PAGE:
The chefs lined up to demonstrate how to take wonderful ingredients and through their individual alchemy talents create extraordinary dishes for the receptive and appreciative audiences. Food from Brazil, Japan, Italy, Germany and the UK. What a celebration of local food and international cooking styles.

Below is a selection of pictures from this years demonstrations – all suberbly managed and hosted by Jo Thoenes from BFBS Brize Norton.

Watch out for the dates for 2015 festival and details of what is going on at wallingfordfoodfestival.co.uk, sign up for the email newsletter. You can follow the festival on Twitter @wallingfoodfest plus Facebook at www.facebook.com/WallingfordFoodFestival .

 

 

Making it happen…….

Whilst I have a moment of peace in the midst of a number of important projects I am involved with I thought now was a time to reflect on 2013 so far. Its been a bit of a roller-coaster (trying to avoid the word “journey” – ooops!) ride.

The year started with an event for 80 people on the 5th of January. The events I have catered for since then have involved businesses and private events from 40th birthdays, to 80th birthdays and many more. It has been fun planning the menus, working with the clients and getting great feedback from all of these clients.

I have also embarked on a teaching career at the WI Cookery School, with a session coming up on the 30th August which I am looking forward to. Along with this the regular broadcasting slot on BBC Radio Oxford is still keeping me busy as well as the writing for HC/OX and Pick Magazines. This writing thing is a lovely challenge and one that I enjoy doing battle with.

My other major project – Wallingford Food Festival – had its third outing this year and was bigger and better again. Spread over two days it had good weather (again!), loyal and great sponsors, plus over 45 producers selling beers, wines, coffee, bread, cheese, chillies, oils, vinegars, Brazilian, Spanish, German, French, Italian food, meats, cakes, jams and so much more. Just proving that we have a lot to be thankful about here in Oxfordshire with the wide range of food and drink producers established in the county. I am looking forward to next years festival – for which the dates will be announced soon. Look out for the news on www.wallingfordfoodfestival.co.uk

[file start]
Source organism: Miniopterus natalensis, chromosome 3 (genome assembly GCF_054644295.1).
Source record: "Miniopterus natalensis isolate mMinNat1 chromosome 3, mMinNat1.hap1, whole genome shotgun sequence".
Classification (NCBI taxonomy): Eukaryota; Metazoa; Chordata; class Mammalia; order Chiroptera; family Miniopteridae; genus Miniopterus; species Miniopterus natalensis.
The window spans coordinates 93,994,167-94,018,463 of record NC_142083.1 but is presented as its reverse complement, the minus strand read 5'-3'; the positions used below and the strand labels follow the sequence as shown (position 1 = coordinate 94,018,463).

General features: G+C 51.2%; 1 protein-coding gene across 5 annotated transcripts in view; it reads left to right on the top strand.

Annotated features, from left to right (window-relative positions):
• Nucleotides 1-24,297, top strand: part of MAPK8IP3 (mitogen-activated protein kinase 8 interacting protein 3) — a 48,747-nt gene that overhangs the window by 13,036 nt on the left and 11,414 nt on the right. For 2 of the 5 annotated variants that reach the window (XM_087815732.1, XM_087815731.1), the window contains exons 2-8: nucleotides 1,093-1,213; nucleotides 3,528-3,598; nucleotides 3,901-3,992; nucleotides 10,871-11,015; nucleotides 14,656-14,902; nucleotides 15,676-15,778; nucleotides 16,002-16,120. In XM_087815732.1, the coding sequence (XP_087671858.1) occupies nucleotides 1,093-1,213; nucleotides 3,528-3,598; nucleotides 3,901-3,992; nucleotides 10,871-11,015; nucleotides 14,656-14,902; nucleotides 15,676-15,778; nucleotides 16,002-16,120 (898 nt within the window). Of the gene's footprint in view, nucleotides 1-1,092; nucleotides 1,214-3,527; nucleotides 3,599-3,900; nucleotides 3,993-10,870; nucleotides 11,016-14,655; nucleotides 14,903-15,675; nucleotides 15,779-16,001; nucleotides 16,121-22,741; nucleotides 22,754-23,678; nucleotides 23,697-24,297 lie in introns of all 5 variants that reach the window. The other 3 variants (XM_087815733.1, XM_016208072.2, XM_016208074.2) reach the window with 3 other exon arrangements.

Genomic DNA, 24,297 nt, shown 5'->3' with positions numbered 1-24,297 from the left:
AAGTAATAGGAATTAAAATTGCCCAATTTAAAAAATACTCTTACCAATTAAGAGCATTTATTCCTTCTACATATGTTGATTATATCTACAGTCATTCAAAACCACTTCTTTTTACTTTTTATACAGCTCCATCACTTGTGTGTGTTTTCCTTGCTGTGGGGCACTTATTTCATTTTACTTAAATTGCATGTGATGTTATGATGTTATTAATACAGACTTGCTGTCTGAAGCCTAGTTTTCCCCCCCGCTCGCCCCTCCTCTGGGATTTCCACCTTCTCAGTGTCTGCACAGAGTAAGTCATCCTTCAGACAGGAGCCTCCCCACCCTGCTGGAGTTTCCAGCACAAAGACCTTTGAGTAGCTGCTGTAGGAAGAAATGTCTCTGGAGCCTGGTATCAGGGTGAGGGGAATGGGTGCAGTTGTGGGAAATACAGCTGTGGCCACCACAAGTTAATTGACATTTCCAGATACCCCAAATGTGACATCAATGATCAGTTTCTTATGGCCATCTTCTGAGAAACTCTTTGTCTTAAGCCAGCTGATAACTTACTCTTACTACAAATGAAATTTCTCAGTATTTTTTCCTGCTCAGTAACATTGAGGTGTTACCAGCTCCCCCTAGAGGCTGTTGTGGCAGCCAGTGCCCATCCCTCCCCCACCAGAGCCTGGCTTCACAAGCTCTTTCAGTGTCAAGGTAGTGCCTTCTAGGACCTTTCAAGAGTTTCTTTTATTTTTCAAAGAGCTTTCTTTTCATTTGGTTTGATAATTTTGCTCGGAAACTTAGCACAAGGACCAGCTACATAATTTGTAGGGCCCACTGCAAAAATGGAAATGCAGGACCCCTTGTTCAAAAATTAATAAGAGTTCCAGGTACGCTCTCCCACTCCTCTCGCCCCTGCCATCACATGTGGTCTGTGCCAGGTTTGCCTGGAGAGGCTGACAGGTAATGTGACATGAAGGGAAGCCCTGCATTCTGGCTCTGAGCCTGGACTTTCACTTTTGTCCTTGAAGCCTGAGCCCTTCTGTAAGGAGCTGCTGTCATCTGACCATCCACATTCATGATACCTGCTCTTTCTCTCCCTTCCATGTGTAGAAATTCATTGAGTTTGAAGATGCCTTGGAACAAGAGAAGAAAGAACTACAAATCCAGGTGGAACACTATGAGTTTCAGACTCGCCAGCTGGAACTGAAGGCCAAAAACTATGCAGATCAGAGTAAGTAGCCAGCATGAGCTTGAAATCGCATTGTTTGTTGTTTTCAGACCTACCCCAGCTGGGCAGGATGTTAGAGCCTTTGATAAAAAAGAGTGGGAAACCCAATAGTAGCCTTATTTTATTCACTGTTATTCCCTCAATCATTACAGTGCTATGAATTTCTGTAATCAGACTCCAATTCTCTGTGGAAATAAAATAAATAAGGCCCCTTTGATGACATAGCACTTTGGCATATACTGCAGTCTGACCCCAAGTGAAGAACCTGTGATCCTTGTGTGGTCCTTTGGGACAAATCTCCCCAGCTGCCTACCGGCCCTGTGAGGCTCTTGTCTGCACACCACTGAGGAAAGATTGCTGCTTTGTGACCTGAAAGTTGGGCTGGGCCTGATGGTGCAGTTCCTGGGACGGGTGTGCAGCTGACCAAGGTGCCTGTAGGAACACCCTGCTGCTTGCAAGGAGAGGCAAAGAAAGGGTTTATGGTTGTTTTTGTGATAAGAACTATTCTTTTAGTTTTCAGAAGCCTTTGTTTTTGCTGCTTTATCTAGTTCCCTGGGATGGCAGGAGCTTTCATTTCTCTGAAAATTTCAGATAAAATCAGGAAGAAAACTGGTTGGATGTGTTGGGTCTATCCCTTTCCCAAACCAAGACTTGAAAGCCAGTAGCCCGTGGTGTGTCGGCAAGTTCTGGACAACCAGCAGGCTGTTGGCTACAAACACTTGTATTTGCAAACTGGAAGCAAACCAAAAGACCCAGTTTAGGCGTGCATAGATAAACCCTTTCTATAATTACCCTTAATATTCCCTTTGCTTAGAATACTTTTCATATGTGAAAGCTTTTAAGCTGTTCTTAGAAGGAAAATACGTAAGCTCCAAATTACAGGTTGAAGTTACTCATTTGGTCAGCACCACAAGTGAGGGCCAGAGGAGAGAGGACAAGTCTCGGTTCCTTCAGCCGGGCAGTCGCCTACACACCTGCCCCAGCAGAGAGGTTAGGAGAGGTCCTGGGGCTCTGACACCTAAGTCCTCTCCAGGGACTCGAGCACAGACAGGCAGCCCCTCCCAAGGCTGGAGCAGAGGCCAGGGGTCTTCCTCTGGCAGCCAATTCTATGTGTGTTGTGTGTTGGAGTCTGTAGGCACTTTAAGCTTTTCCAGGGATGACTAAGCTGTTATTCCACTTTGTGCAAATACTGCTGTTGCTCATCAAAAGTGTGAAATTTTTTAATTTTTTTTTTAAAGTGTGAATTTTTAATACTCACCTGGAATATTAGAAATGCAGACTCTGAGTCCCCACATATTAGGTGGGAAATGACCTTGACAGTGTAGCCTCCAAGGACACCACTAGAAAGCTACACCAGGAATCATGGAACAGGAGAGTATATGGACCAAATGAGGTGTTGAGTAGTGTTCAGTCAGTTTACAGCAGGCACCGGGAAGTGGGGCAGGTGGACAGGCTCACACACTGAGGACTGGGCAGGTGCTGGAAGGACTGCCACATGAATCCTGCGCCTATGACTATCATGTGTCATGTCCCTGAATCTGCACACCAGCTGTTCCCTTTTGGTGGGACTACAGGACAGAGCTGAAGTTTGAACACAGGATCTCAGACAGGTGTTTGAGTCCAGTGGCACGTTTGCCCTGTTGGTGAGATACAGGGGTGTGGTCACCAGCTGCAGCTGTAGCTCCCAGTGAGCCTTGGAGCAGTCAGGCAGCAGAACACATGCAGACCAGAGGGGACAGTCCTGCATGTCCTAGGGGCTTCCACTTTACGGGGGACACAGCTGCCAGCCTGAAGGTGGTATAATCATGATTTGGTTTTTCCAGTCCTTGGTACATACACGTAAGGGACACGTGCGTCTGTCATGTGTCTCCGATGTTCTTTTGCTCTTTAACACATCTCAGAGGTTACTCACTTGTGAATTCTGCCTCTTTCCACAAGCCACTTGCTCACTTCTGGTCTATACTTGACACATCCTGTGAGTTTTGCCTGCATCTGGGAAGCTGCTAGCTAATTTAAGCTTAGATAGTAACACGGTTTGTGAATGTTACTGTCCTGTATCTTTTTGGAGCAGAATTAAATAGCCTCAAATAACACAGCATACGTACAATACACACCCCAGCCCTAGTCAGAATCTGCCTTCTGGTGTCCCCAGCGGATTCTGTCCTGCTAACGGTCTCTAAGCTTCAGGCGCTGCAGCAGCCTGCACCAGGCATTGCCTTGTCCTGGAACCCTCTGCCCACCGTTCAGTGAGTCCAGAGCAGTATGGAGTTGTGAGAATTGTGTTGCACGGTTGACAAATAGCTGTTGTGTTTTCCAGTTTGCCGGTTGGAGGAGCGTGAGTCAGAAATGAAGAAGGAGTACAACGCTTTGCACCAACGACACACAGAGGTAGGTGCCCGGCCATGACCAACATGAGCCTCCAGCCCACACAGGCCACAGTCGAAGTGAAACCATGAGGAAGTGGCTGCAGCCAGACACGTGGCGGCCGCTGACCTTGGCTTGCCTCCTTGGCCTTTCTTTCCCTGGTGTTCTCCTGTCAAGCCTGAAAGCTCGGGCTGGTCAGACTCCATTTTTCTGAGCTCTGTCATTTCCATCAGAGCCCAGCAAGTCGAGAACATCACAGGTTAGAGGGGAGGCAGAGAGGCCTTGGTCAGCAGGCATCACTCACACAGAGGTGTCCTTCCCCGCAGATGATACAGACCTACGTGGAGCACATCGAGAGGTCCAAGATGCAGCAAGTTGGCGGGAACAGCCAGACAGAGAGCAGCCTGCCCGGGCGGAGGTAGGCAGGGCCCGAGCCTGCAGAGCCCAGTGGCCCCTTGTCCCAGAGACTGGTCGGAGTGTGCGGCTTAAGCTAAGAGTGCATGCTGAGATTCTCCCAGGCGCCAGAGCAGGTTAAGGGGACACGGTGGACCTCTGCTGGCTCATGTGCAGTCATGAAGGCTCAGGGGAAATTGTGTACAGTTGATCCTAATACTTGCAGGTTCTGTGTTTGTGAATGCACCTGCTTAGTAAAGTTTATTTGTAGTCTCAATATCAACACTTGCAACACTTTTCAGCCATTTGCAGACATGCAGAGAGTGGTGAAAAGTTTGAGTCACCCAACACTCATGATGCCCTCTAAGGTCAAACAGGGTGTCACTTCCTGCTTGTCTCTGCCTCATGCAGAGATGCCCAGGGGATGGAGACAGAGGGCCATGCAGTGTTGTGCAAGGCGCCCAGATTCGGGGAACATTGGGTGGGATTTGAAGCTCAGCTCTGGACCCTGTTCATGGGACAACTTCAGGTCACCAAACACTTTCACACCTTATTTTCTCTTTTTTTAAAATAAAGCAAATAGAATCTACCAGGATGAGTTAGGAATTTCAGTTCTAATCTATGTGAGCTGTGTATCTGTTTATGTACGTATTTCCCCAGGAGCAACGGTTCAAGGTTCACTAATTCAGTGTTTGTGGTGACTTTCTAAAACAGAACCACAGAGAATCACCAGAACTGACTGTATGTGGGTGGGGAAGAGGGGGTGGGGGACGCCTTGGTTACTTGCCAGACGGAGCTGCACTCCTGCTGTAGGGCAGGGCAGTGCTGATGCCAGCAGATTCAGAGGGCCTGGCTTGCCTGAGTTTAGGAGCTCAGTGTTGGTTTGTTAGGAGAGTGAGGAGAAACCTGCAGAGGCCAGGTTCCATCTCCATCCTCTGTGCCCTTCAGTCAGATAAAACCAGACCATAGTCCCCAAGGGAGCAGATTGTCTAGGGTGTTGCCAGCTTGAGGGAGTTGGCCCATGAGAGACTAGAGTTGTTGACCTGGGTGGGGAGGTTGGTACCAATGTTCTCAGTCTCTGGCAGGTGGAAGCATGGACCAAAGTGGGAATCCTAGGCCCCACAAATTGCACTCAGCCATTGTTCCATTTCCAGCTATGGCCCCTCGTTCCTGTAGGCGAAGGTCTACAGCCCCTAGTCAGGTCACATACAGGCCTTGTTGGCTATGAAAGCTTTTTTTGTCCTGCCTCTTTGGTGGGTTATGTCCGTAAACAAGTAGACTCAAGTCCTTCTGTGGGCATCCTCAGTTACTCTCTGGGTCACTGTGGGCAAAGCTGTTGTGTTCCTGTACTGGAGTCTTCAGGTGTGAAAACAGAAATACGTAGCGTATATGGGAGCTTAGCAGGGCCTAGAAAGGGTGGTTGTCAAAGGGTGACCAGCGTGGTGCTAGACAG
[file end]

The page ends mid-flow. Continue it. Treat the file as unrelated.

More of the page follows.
Wonderful Audiences!

Wonderful Audiences!

 

Great Demos!

Great Demos!

 

Great Food!

Great Food!

Alongside all of this I am working on two new projects which will hopefully keep me very busy for the rest of the year. The first  is a new website for local food and drink producers. I hope that we will see this go live in the next 3-4 months. The other project is a new wine bar opening in the Castle in central Oxford. I am proud to be asked to be involved in this and provide a large part of the menu that will be on offer with the fabulous wines selected by Alistair Cooper, my wine expert partner on the BBC radio spot. I will keep you posted on developments of both these projects and hopefully you will be able to participate in one or both of them yourselves!

On reflection, I have thoroughly enjoyed this year so far. I have been lucky with the people I have met and worked with. I have had some interesting obstacles thrown in the path of some of these projects but nothing has dented my enthusiasm in getting the job done. So to everyone who has been involved with me, helped me and supported me can I say thank you! To my clients and customers I would also like to say thank you because without your support I could not do what I do, and continue to enjoy doing it with a passion. Here is to the rest of 2013 and beyond!